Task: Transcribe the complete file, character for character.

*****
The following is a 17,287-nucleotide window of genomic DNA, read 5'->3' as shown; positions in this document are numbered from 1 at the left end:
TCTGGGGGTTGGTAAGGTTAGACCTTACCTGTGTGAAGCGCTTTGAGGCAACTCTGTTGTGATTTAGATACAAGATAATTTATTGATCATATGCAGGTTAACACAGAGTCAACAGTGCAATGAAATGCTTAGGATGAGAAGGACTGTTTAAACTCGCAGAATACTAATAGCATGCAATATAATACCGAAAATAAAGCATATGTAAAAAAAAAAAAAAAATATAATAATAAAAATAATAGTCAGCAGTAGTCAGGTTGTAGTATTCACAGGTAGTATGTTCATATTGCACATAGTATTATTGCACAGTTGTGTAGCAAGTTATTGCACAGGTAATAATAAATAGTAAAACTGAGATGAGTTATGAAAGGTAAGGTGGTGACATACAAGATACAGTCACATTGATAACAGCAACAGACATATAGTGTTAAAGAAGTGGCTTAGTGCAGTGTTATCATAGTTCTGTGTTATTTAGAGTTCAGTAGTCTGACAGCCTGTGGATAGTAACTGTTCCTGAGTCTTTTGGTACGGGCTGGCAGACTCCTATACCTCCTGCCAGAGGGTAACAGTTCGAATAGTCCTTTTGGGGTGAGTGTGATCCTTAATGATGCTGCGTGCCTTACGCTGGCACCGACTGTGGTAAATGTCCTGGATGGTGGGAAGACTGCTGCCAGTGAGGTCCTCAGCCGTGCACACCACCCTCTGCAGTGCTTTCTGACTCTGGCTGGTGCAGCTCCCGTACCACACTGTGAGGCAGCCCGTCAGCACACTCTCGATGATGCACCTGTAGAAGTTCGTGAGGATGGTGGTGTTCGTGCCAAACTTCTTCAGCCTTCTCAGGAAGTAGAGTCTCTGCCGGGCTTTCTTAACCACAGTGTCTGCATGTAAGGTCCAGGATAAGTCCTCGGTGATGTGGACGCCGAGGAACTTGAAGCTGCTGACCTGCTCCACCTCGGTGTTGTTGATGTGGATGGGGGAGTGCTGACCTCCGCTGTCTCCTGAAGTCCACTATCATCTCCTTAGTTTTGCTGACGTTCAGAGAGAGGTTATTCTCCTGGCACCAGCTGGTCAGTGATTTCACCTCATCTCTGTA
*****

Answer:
The following is a 17,287-nucleotide window of genomic DNA, read 5'->3' as shown; positions in this document are numbered from 1 at the left end:
TCTGGGGGTTGGTAAGGTTAGACCTTACCTGTGTGAAGCGCTTTGAGGCAACTCTGTTGTGATTTAGATACAAGATAATTTATTGATCATATGCAGGTTAACACAGAGTCAACAGTGCAATGAAATGCTTAGGATGAGAAGGACTGTTTAAACTCGCAGAATACTAATAGCATGCAATATAATACCGAAAATAAAGCATATGTAAAAAAAAAAAAAAAATATAATAATAAAAATAATAGTCAGCAGTAGTCAGGTTGTAGTATTCACAGGTAGTATGTTCATATTGCACATAGTATTATTGCACAGTTGTGTAGCAAGTTATTGCACAGGTAATAATAAATAGTAAAACTGAGATGAGTTATGAAAGGTAAGGTGGTGACATACAAGATACAGTCACATTGATAACAGCAACAGACATATAGTGTTAAAGAAGTGGCTTAGTGCAGTGTTATCATAGTTCTGTGTTATTTAGAGTTCAGTAGTCTGACAGCCTGTGGATAGTAACTGTTCCTGAGTCTTTTGGTACGGGCTGGCAGACTCCTATACCTCCTGCCAGAGGGTAACAGTTCGAATAGTCCTTTTGGGGTGAGTGTGATCCTTAATGATGCTGCGTGCCTTACGCTGGCACCGACTGTGGTAAATGTCCTGGATGGTGGGAAGACTGCTGCCAGTGAGGTCCTCAGCCGTGCACACCACCCTCTGCAGTGCTTTCTGACTCTGGCTGGTGCAGCTCCCGTACCACACTGTGAGGCAGCCCGTCAGCACACTCTCGATGATGCACCTGTAGAAGTTCGTGAGGATGGTGGTGTTCGTGCCAAACTTCTTCAGCCTTCTCAGGAAGTAGAGTCTCTGCCGGGCTTTCTTAACCACAGTGTCTGCATGTAAGGTCCAGGATAAGTCCTCGGTGATGTGGACGCCGAGGAACTTGAAGCTGCTGACCTGCTCCACCTCGGTGTTGTTGATGTGGATGGGGGAGTGCTGACCTCCGCTGTCTCCTGAAGTCCACTATCATCTCCTTAGTTTTGCTGACGTTCAGAGAGAGGTTATTCTCCTGGCACCAGCTGGTCAGTGATTTCACCTCATCTCTGTA